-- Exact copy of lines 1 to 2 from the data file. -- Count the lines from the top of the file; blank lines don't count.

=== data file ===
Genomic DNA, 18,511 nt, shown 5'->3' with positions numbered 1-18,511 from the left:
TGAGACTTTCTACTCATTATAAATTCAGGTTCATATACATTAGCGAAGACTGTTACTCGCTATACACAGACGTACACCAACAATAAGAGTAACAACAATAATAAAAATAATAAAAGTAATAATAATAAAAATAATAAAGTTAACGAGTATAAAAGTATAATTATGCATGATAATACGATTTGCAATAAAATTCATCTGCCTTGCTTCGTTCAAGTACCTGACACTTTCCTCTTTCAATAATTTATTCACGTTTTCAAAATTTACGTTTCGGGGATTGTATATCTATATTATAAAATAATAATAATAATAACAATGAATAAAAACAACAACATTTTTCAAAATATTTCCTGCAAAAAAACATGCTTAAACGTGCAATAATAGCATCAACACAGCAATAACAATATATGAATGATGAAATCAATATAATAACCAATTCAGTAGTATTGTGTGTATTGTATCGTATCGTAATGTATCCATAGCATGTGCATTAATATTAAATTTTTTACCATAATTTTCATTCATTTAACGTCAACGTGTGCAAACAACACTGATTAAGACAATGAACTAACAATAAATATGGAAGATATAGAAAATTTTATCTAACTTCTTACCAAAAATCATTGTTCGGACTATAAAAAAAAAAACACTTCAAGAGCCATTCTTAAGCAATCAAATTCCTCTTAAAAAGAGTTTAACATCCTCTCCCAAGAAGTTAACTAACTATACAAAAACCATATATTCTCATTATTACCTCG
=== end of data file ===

Genomic DNA, 18,511 nt, shown 5'->3' with positions numbered 1-18,511 from the left:
TGAGACTTTCTACTCATTATAAATTCAGGTTCATATACATTAGCGAAGACTGTTACTCGCTATACACAGACGTACACCAACAATAAGAGTAACAACAATAATAAAAATAATAAAAGTAATAATAATAAAAATAATAAAGTTAACGAGTATAAAAGTATAATTATGCATGATAATACGATTTGCAATAAAATTCATCTGCCTTGCTTCGTTCAAGTACCTGACACTTTCCTCTTTCAATAATTTATTCACGTTTTCAAAATTTACGTTTCGGGGATTGTATATCTATATTATAAAATAATAATAATAATAACAATGAATAAAAACAACAACATTTTTCAAAATATTTCCTGCAAAAAAACATGCTTAAACGTGCAATAATAGCATCAACACAGCAATAACAATATATGAATGATGAAATCAATATAATAACCAATTCAGTAGTATTGTGTGTATTGTATCGTATCGTAATGTATCCATAGCATGTGCATTAATATTAAATTTTTTACCATAATTTTCATTCATTTAACGTCAACGTGTGCAAACAACACTGATTAAGACAATGAACTAACAATAAATATGGAAGATATAGAAAATTTTATCTAACTTCTTACCAAAAATCATTGTTCGGACTATAAAAAAAAAAACACTTCAAGAGCCATTCTTAAGCAATCAAATTCCTCTTAAAAAGAGTTTAACATCCTCTCCCAAGAAGTTAACTAACTATACAAAAACCATATATTCTCATTATTACCTCG